Our team dug two pits next to the drill rig, one for the drill’s water supply and another for what the drill pulls out of the borehole. In some cases, we order a private supplier to deliver the water for drilling since water access is already a challenge.

Day one of drilling began with the team filling the two pits with water mixed with bentonite, an absorbing swelling clay. Next, the team fixed a four-inch carbide-tipped bit to the five-foot-long drill stem. They started the mud pump to supply water to the drill rig so that drilling could begin! The team took material samples after putting each five-foot length of drill stem into the hole. We labeled the bags so we could review them later to determine the aquifer locations.

On the second day of drilling, the team expanded the hole and cleared it of mud. After reaching a total depth of 25.9 meters, the team forcefully pumped clean water into the well to clear any mud and debris from the drilling process. We then protected the screened pipe by adding a filter pack. The team hoisted the temporary drilling casing to fortify the pipes with cement.

Next, we bailed the well by hand for three days before conducting a yield test to verify the water quantity. The yield of this well was 20 liters per minute, with a static water level of 8.3 meters. With these excellent results, we installed a stainless steel India MkII pump. Water quality test results showed that this is clean water fit for drinking!

"I am very happy today because I know that all our sufferings in terms of good drinking water have ended. To me, the presence of this well in this community will impact our lives greatly and will help in the development of this community because for a community to be suitable for living, there must be a very good water source for the community people and that we now have," said 14-year-old Mohamed B.

New Knowledge

Two days before the training, two team members went to the village to inform the community people about the three-day training. The village headman asked the town crier to inform the community people that no one should go to the farm until after the three-day training.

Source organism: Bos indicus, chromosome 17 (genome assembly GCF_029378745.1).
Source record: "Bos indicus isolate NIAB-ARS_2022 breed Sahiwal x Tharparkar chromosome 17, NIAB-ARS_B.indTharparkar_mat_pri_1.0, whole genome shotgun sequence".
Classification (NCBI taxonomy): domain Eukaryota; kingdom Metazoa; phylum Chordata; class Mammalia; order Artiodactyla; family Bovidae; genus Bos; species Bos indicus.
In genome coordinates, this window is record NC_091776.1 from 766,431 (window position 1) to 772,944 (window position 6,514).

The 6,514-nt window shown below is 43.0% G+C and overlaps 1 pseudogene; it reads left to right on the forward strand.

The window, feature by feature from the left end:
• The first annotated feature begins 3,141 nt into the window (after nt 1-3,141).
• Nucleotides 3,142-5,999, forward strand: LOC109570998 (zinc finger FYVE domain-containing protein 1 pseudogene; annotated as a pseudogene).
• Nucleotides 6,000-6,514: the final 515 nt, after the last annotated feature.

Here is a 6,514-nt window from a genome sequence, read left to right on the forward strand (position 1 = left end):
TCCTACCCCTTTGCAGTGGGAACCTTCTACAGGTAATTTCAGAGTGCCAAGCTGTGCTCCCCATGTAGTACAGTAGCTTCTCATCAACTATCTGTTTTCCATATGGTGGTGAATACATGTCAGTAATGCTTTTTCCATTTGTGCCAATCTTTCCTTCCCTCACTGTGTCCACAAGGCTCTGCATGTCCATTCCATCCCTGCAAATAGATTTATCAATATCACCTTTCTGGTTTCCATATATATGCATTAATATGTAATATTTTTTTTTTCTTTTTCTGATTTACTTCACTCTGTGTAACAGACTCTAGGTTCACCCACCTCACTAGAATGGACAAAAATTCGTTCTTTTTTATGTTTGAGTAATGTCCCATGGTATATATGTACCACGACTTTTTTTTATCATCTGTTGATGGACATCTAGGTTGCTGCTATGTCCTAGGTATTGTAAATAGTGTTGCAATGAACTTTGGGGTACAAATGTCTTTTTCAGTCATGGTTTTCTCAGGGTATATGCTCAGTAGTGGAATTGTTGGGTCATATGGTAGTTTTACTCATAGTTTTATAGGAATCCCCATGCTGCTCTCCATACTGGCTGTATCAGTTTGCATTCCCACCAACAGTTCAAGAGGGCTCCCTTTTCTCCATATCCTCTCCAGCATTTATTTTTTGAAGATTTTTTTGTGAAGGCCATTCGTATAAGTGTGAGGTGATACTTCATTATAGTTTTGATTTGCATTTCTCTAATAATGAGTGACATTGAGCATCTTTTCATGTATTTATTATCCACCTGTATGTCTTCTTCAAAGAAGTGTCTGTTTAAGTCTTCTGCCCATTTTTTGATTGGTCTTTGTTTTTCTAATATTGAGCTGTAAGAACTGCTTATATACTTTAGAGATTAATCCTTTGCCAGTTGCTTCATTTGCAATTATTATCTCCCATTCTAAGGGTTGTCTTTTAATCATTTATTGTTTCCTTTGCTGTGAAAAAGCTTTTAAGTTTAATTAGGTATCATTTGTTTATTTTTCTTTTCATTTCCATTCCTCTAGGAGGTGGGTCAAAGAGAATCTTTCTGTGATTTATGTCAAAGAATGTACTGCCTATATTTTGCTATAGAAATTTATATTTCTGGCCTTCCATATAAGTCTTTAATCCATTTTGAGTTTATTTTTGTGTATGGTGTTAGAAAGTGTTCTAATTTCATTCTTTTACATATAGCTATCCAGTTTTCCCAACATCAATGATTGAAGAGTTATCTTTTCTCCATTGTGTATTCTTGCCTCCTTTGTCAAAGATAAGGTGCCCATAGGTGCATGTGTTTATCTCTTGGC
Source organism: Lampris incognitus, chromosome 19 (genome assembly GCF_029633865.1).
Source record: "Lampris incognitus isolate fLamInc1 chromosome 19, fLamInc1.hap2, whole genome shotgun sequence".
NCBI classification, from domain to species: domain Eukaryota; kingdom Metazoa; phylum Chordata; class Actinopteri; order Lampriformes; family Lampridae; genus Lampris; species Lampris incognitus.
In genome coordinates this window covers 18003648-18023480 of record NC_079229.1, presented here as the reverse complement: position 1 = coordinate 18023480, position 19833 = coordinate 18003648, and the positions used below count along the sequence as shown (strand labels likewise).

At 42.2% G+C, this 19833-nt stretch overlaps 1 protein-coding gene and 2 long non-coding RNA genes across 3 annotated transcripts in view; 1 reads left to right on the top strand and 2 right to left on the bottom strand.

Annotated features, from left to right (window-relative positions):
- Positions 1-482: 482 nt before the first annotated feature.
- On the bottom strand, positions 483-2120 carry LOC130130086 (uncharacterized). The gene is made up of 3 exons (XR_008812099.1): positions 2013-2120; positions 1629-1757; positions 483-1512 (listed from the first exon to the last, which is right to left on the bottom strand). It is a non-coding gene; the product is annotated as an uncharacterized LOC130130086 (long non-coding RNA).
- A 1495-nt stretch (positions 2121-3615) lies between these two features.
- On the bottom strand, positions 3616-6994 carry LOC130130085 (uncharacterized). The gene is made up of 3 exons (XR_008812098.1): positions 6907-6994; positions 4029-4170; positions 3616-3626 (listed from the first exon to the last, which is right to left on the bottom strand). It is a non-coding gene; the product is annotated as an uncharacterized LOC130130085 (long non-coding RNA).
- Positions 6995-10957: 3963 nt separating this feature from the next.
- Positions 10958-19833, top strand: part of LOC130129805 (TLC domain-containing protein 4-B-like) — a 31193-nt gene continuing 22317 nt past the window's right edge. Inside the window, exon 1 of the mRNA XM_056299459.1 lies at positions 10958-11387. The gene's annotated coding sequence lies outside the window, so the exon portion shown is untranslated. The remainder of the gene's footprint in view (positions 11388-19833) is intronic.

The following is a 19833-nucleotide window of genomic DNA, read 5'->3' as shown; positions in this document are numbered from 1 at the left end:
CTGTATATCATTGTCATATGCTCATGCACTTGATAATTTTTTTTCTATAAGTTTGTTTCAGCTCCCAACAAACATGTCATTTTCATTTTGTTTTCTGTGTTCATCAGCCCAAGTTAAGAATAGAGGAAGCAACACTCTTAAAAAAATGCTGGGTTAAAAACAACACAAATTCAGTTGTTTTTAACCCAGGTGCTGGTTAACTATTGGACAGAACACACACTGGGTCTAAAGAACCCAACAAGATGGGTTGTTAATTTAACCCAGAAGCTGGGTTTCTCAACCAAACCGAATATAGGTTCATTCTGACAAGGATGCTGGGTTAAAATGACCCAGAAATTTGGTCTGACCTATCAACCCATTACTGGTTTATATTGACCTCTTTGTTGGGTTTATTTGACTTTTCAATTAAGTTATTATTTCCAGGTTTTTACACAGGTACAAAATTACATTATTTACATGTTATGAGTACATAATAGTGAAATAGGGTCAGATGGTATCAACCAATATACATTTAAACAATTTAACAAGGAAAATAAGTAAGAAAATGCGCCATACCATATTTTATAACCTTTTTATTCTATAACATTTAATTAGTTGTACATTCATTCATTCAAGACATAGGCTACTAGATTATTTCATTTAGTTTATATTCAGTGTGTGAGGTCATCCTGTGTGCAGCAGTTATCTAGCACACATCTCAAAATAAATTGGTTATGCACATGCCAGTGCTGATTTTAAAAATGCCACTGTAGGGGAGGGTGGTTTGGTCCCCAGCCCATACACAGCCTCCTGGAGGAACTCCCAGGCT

Everyone in the community was present for the training. The training was held in the back yard of the head man's house, under big trees with shaded branches, in an open space where everyone can observe physical distancing with good ventilation.

Before conducting any hygiene training, we made repeated phone calls and visits to the local water user committee to understand better the community’s challenges and lack of sanitation facilities. We shared the findings from our discussions with the committee members to help them make the necessary adjustments before the training began. For example, we identified households without handwashing stations or ones that may need to repair their latrines. With this information, community members worked together to improve hygiene and sanitation at home.

After this preparatory period, we scheduled a time when members from each household using the water point could attend a multi-day hygiene and sanitation training. We then dispatched our teams to the agreed-upon location to hold the meeting.

Training topics covered included handwashing and tippy taps, good and bad hygiene habits, disease transmission and prevention, worms and parasites, dental hygiene, proper care of the well's pump, keeping the water clean, the cost recovery system, dish racks and clotheslines, the importance of toilets, keeping latrines clean, balanced diets, the diarrhea doll, and HIV and AIDS.

Thank you for making all of this possible!


The Water Project : sierraleone21515-splashing-at-the-well-1


06/11/2021: Kennenday Village project underway!

A severe clean water shortage at Kennenday Village drains people’s time, energy, and health. Thanks to your generosity, we’re working to install a clean water point and much more.

Get to know this community through the introduction and pictures we’ve posted, and read about this water, sanitation, and hygiene project. We look forward to reaching out with more good news!


The Water Project : sierraleone20425-woman-collecting-water-3


Project Photos


Project Type

Borehole and Hand Pump

Girls and women walk long distances for water when safe water is very often right under their feet! Underground rivers, called aquifers, often contain a constant supply of safe water – but you have to get to it. No matter what machine or piece of equipment is used, all drilling is aiming for a borehole that reaches into an aquifer. If the aquifer has water - and after the well is developed - we are able to pull water to the surface utilizing a hand-pump. If all goes as planned, the community is left with a safe, closed water source providing around 5 gallons of water a minute through a hand-pump.


Contributors

In loving honor of Lawrence Vitt
The Matthew R. and Marie M. Hopkins Foundation
Data Abstract Solutions, Inc.
Kingston, MA -CC Group
Washington State
Shawn Gompa
Bottomline Technologies
Pacific Tide Clothing
Cardinal Health Employee Match
Jessica's Campaign for Water
50 individual donor(s)